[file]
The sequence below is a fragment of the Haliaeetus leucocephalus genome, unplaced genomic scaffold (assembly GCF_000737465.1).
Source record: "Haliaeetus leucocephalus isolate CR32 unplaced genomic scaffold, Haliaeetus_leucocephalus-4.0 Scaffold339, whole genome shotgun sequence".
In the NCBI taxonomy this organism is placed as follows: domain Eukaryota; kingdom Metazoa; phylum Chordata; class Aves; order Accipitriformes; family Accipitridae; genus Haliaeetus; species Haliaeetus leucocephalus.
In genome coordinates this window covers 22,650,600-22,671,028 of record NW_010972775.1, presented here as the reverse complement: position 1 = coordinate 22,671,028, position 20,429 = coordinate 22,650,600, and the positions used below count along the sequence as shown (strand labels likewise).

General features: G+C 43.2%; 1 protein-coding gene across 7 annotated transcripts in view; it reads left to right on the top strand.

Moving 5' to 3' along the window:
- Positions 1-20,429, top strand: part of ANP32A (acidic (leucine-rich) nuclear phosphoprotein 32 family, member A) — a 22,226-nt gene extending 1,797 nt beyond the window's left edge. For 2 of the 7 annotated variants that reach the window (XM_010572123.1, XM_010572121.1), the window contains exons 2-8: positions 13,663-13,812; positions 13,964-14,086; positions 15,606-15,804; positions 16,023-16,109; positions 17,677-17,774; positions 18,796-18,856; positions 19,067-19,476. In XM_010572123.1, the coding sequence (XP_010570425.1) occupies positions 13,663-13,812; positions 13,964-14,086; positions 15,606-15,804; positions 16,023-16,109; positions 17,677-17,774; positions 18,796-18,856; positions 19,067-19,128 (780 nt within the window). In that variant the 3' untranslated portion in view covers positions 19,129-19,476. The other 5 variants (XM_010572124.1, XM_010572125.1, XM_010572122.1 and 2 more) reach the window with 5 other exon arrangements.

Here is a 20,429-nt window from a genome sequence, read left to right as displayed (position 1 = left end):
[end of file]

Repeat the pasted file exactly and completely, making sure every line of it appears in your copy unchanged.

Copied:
The sequence below is a fragment of the Haliaeetus leucocephalus genome, unplaced genomic scaffold (assembly GCF_000737465.1).
Source record: "Haliaeetus leucocephalus isolate CR32 unplaced genomic scaffold, Haliaeetus_leucocephalus-4.0 Scaffold339, whole genome shotgun sequence".
In the NCBI taxonomy this organism is placed as follows: domain Eukaryota; kingdom Metazoa; phylum Chordata; class Aves; order Accipitriformes; family Accipitridae; genus Haliaeetus; species Haliaeetus leucocephalus.
In genome coordinates this window covers 22,650,600-22,671,028 of record NW_010972775.1, presented here as the reverse complement: position 1 = coordinate 22,671,028, position 20,429 = coordinate 22,650,600, and the positions used below count along the sequence as shown (strand labels likewise).

General features: G+C 43.2%; 1 protein-coding gene across 7 annotated transcripts in view; it reads left to right on the top strand.

Moving 5' to 3' along the window:
- Positions 1-20,429, top strand: part of ANP32A (acidic (leucine-rich) nuclear phosphoprotein 32 family, member A) — a 22,226-nt gene extending 1,797 nt beyond the window's left edge. For 2 of the 7 annotated variants that reach the window (XM_010572123.1, XM_010572121.1), the window contains exons 2-8: positions 13,663-13,812; positions 13,964-14,086; positions 15,606-15,804; positions 16,023-16,109; positions 17,677-17,774; positions 18,796-18,856; positions 19,067-19,476. In XM_010572123.1, the coding sequence (XP_010570425.1) occupies positions 13,663-13,812; positions 13,964-14,086; positions 15,606-15,804; positions 16,023-16,109; positions 17,677-17,774; positions 18,796-18,856; positions 19,067-19,128 (780 nt within the window). In that variant the 3' untranslated portion in view covers positions 19,129-19,476. The other 5 variants (XM_010572124.1, XM_010572125.1, XM_010572122.1 and 2 more) reach the window with 5 other exon arrangements.

Here is a 20,429-nt window from a genome sequence, read left to right as displayed (position 1 = left end):